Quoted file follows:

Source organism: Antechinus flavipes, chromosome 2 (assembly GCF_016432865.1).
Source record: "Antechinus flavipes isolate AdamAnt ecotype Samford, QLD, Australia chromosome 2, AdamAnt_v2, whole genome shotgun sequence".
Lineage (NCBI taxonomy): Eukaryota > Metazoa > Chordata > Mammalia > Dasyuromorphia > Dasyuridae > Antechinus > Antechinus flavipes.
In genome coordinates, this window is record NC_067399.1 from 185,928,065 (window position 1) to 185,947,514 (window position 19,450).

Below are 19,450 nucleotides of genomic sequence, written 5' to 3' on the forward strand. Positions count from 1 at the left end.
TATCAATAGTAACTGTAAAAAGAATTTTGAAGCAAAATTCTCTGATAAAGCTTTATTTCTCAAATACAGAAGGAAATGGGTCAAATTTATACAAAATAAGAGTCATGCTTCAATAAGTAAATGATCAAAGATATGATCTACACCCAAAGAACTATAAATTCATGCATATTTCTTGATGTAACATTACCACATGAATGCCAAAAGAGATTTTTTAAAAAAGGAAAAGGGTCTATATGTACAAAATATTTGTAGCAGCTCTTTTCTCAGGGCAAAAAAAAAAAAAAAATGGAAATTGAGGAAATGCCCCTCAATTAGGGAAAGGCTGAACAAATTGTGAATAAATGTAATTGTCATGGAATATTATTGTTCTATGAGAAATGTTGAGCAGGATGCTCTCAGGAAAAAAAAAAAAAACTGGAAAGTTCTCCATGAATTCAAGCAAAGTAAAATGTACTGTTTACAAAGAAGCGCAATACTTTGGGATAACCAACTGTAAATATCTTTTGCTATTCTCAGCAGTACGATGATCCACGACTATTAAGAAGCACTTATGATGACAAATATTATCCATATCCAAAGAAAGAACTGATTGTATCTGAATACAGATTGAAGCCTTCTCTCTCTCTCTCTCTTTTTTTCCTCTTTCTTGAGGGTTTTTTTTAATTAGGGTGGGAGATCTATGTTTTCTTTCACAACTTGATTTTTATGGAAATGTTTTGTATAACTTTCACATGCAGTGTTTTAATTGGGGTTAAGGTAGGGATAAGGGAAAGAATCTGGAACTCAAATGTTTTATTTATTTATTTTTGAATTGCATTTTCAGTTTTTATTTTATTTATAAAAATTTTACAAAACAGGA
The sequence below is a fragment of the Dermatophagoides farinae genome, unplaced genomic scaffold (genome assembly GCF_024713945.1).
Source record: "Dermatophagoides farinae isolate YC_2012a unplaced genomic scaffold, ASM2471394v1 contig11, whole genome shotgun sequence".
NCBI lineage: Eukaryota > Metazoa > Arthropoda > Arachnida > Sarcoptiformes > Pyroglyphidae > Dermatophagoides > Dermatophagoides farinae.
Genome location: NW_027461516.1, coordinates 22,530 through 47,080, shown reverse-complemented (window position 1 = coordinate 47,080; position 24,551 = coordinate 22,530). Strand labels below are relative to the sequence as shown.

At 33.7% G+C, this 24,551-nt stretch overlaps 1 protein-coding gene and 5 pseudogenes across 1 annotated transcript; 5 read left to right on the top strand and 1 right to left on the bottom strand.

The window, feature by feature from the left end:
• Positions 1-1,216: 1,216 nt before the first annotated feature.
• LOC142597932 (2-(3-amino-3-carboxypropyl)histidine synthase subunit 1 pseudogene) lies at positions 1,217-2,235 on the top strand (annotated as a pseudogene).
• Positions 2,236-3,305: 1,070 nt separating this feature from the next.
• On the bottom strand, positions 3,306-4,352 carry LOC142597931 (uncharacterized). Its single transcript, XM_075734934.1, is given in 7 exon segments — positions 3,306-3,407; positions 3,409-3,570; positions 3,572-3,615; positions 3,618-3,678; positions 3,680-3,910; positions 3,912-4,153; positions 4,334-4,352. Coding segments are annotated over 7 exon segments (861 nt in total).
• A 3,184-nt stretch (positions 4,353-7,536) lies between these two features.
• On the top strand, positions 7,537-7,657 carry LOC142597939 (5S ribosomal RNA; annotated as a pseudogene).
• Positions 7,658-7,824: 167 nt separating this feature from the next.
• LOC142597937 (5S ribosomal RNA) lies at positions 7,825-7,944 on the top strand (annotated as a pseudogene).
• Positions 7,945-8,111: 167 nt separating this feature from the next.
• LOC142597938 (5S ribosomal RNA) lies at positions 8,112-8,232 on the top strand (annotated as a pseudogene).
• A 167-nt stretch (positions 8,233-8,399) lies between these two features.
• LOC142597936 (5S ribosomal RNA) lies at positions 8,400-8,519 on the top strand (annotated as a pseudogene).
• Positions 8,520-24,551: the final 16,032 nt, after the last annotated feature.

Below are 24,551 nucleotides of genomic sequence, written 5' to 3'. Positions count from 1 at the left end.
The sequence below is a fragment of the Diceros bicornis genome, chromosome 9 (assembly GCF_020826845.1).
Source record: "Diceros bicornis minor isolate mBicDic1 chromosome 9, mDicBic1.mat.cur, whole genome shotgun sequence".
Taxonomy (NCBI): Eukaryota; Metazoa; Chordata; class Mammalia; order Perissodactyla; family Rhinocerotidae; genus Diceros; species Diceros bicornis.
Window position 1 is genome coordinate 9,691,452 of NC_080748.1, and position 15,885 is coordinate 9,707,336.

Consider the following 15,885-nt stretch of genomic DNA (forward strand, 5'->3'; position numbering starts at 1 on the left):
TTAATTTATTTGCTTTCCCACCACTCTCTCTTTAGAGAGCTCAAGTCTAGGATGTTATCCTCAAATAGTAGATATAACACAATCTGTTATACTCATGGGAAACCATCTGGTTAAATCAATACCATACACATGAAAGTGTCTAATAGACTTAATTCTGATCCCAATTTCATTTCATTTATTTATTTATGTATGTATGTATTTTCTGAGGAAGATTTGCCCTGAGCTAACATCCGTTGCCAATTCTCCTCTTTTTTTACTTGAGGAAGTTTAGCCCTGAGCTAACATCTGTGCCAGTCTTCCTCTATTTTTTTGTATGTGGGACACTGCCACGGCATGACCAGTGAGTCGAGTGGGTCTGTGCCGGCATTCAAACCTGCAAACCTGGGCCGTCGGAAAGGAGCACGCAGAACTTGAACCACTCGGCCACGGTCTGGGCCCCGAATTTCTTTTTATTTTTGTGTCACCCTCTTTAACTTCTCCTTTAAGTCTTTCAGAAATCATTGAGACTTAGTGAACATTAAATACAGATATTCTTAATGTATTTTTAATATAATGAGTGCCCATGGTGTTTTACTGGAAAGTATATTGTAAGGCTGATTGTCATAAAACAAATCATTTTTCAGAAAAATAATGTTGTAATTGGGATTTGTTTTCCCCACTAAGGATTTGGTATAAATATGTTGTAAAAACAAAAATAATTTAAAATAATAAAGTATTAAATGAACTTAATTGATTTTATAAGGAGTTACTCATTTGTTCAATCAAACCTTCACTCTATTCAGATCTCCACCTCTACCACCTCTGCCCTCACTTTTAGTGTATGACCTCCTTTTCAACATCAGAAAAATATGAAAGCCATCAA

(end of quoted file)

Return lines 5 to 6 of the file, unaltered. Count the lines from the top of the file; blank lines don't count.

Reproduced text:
Below are 19,450 nucleotides of genomic sequence, written 5' to 3' on the forward strand. Positions count from 1 at the left end.
TATCAATAGTAACTGTAAAAAGAATTTTGAAGCAAAATTCTCTGATAAAGCTTTATTTCTCAAATACAGAAGGAAATGGGTCAAATTTATACAAAATAAGAGTCATGCTTCAATAAGTAAATGATCAAAGATATGATCTACACCCAAAGAACTATAAATTCATGCATATTTCTTGATGTAACATTACCACATGAATGCCAAAAGAGATTTTTTAAAAAAGGAAAAGGGTCTATATGTACAAAATATTTGTAGCAGCTCTTTTCTCAGGGCAAAAAAAAAAAAAAAATGGAAATTGAGGAAATGCCCCTCAATTAGGGAAAGGCTGAACAAATTGTGAATAAATGTAATTGTCATGGAATATTATTGTTCTATGAGAAATGTTGAGCAGGATGCTCTCAGGAAAAAAAAAAAAAACTGGAAAGTTCTCCATGAATTCAAGCAAAGTAAAATGTACTGTTTACAAAGAAGCGCAATACTTTGGGATAACCAACTGTAAATATCTTTTGCTATTCTCAGCAGTACGATGATCCACGACTATTAAGAAGCACTTATGATGACAAATATTATCCATATCCAAAGAAAGAACTGATTGTATCTGAATACAGATTGAAGCCTTCTCTCTCTCTCTCTCTTTTTTTCCTCTTTCTTGAGGGTTTTTTTTAATTAGGGTGGGAGATCTATGTTTTCTTTCACAACTTGATTTTTATGGAAATGTTTTGTATAACTTTCACATGCAGTGTTTTAATTGGGGTTAAGGTAGGGATAAGGGAAAGAATCTGGAACTCAAATGTTTTATTTATTTATTTTTGAATTGCATTTTCAGTTTTTATTTTATTTATAAAAATTTTACAAAACAGGA